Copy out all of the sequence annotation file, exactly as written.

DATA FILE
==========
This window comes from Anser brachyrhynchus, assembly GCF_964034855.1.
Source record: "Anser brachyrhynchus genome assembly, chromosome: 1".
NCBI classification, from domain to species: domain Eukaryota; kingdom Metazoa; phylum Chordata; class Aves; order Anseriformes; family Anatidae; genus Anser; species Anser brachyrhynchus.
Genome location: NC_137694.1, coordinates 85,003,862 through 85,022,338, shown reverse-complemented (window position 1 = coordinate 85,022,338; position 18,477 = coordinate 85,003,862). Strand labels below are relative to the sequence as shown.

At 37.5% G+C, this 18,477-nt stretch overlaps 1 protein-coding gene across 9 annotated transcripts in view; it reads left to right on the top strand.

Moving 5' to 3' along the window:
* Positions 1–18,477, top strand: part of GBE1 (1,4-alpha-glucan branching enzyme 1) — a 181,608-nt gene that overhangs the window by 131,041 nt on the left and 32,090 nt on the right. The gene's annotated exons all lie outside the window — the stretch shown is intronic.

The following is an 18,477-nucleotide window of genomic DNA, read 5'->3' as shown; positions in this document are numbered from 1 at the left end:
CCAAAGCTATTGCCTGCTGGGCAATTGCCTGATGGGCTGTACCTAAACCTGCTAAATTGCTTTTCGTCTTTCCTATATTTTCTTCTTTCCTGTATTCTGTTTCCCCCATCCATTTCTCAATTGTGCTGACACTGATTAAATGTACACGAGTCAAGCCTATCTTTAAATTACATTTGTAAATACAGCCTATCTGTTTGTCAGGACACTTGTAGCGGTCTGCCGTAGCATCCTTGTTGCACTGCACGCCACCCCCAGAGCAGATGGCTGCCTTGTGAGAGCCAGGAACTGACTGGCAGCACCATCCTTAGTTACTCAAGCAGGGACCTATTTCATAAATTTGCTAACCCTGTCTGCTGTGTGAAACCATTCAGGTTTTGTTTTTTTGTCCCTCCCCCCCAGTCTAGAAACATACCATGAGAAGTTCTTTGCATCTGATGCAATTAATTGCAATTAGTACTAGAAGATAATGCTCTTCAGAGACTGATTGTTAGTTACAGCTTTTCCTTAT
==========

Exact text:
This window comes from Anser brachyrhynchus, assembly GCF_964034855.1.
Source record: "Anser brachyrhynchus genome assembly, chromosome: 1".
NCBI classification, from domain to species: domain Eukaryota; kingdom Metazoa; phylum Chordata; class Aves; order Anseriformes; family Anatidae; genus Anser; species Anser brachyrhynchus.
Genome location: NC_137694.1, coordinates 85,003,862 through 85,022,338, shown reverse-complemented (window position 1 = coordinate 85,022,338; position 18,477 = coordinate 85,003,862). Strand labels below are relative to the sequence as shown.

At 37.5% G+C, this 18,477-nt stretch overlaps 1 protein-coding gene across 9 annotated transcripts in view; it reads left to right on the top strand.

Moving 5' to 3' along the window:
* Positions 1–18,477, top strand: part of GBE1 (1,4-alpha-glucan branching enzyme 1) — a 181,608-nt gene that overhangs the window by 131,041 nt on the left and 32,090 nt on the right. The gene's annotated exons all lie outside the window — the stretch shown is intronic.

The following is an 18,477-nucleotide window of genomic DNA, read 5'->3' as shown; positions in this document are numbered from 1 at the left end:
CCAAAGCTATTGCCTGCTGGGCAATTGCCTGATGGGCTGTACCTAAACCTGCTAAATTGCTTTTCGTCTTTCCTATATTTTCTTCTTTCCTGTATTCTGTTTCCCCCATCCATTTCTCAATTGTGCTGACACTGATTAAATGTACACGAGTCAAGCCTATCTTTAAATTACATTTGTAAATACAGCCTATCTGTTTGTCAGGACACTTGTAGCGGTCTGCCGTAGCATCCTTGTTGCACTGCACGCCACCCCCAGAGCAGATGGCTGCCTTGTGAGAGCCAGGAACTGACTGGCAGCACCATCCTTAGTTACTCAAGCAGGGACCTATTTCATAAATTTGCTAACCCTGTCTGCTGTGTGAAACCATTCAGGTTTTGTTTTTTTGTCCCTCCCCCCCAGTCTAGAAACATACCATGAGAAGTTCTTTGCATCTGATGCAATTAATTGCAATTAGTACTAGAAGATAATGCTCTTCAGAGACTGATTGTTAGTTACAGCTTTTCCTTAT